At about 2.2 miles we emerged onto another paved road near the picnic areas in Alan Seeger. We turned right here, crossed Stone Creek, turned left onto the paved Stone Creek Road, and then crossed over Detweiler Run.

The rest of the hike had us following forest roads back to the car. Just shy of 3 miles we turned right onto Bear Meadows Road. With its gradual incline, which became a bit steeper towards the end, we made pretty good time as we completed our 4.7 mile hike in about 2 hours and 15 minutes. Aside for the bugs, which were quite bothersome on the last leg of the hike, the outing was quite enjoyable. This would be our last hike that did not incorporate a steep climb into the hike. The hikes were just going to get tougher from here on out.

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17
May
0

A Change of Plans in Shingletown Gap

Posted by on in Shingletown Gap

The Restek Ramblers have now logged over 25 miles of trails on seven after work hikes. Our latest hike was back over in Shingletown Gap. This hike was to have us climb Tussey Mountain to take in two separate views before heading back down the ridge and circling back to the trailhead. However, on this hike our plans changed a bit and we didn't get a chance to see both vistas.

The hike started at the trailhead proper in Shingletown Gap. Just about 0.2 miles into the hike we crossed Roaring Run and headed up the north side of Tussey Mountain. I had forgotten just how steep this first climb was. My memory was soon jogged as we all struggled (except for the young hikers in the group) as we climbed up to the shelf where the Charcoal Flats Trail traverses.

We had a short reprieve as we crossed the relatively flat shelf, but soon we were struggling up the Downer Trail as we climbed to the top of Tussey Mountain. With a view breaks along the way, we all made it to the top. Once we reached the top we turned left on the blue-blazed side trail and in a matter of 100 feet or so, we were at our first vista.

This vista is called the Roman Tower vista because of the square rock structure here. I suppose the simplistic design would make one consider it to be of Roman architecture, but I feel pretty certain to say that the Romans had very little to do with its construction. We all rested here and took in the views towards Happy Valley and Mount Nittany on the far horizon.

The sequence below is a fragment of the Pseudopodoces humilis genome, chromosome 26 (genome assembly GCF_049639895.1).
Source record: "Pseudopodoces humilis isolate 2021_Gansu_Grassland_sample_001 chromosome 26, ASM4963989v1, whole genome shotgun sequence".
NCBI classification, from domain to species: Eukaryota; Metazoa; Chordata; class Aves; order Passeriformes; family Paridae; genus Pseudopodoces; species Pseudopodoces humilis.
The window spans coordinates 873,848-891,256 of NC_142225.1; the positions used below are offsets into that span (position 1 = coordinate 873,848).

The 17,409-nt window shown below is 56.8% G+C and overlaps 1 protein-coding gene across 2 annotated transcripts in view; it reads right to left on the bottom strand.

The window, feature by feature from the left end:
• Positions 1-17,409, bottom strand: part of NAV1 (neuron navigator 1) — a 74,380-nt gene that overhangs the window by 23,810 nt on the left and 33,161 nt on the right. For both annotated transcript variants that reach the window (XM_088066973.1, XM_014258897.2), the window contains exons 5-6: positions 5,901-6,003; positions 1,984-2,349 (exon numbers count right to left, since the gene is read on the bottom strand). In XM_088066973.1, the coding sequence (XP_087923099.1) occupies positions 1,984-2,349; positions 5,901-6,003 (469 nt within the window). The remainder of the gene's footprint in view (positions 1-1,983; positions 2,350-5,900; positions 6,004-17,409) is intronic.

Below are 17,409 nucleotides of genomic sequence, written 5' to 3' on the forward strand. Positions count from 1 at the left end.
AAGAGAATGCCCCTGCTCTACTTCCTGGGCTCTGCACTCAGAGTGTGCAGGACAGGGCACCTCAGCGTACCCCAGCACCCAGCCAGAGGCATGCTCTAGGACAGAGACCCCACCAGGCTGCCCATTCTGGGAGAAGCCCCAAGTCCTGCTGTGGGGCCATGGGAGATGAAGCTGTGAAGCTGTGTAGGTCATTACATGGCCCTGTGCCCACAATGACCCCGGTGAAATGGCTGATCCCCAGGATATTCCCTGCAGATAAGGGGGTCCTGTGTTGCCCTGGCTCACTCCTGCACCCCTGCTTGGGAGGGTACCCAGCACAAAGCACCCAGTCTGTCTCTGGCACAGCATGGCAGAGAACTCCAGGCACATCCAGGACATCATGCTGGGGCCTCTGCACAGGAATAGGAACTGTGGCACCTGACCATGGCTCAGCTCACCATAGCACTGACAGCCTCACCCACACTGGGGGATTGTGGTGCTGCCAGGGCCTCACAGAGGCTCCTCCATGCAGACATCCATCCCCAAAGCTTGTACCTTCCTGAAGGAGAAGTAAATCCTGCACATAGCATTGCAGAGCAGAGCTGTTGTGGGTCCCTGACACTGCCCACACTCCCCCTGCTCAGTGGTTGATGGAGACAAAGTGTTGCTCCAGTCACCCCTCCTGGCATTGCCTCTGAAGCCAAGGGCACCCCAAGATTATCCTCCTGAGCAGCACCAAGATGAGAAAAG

Soon we were back on the trail, heading southwest across the rocky ridgeline. We were following the organe-blazed Mid State Trail. We continued on the Mid State Trail for just a bit over a quarter mile when we came upon the intersection with Deer Path. This was the trail that we would take back down to Shingletown Gap. Our plans called for us to hike an additional half mile or so on the Mid State Trail where we would see our second vista of the hike. We would then turnaround and retrace our steps back to this point. However the skies looked threatening and the last thing I wanted was to have a large group of people on top of a mountain during a rain storm with the possibilities of lightning. I made the decision we would head back down Deer Path now and bypass the second vista.

Since our hike was now going to be quite a bit shorter, we decided to change our plans even more by turning left onto the Charcoal Flats Trail once we were down off Tussey Mountain. This trail makes its way west and then climbs to the top of the front ridge of Shingletown Gap. Sort of like the mirror image of Bald Knob Ridge Trail. This climb was much shorter and once we reached the top of the front ridge, we turned right and headed back towards the gap.

A short hike had us at the top of our descent into the gap. Here things got a bit interesting. There were blazes on the tree to indicate the trail we were suppose to be on, but there was no trail. All there was were a bunch of large rocks and boulders. Everyone kind of scoped out their own personal paths as we scrambled down to Cruiser Run at the bottom of the descent. Later I was told that coming down across these boulders was one of the more fun parts of all the hikes that they have done with the Restek Ramblers.

Once everyone was down off the front ridge we took a short hike on Cruiser Run Trail, crossing over Roaring Run on the log bridge, and we were back at the trailhead. The hike turned out a bit shorter than originally planned, but no one seemed to mind. It was a tough climb, probably even harder than the Indian Steps climb from the previous week. With the exception of our next hike, the climbs were just going to get harder and harder. It's nice to have something to look forward to.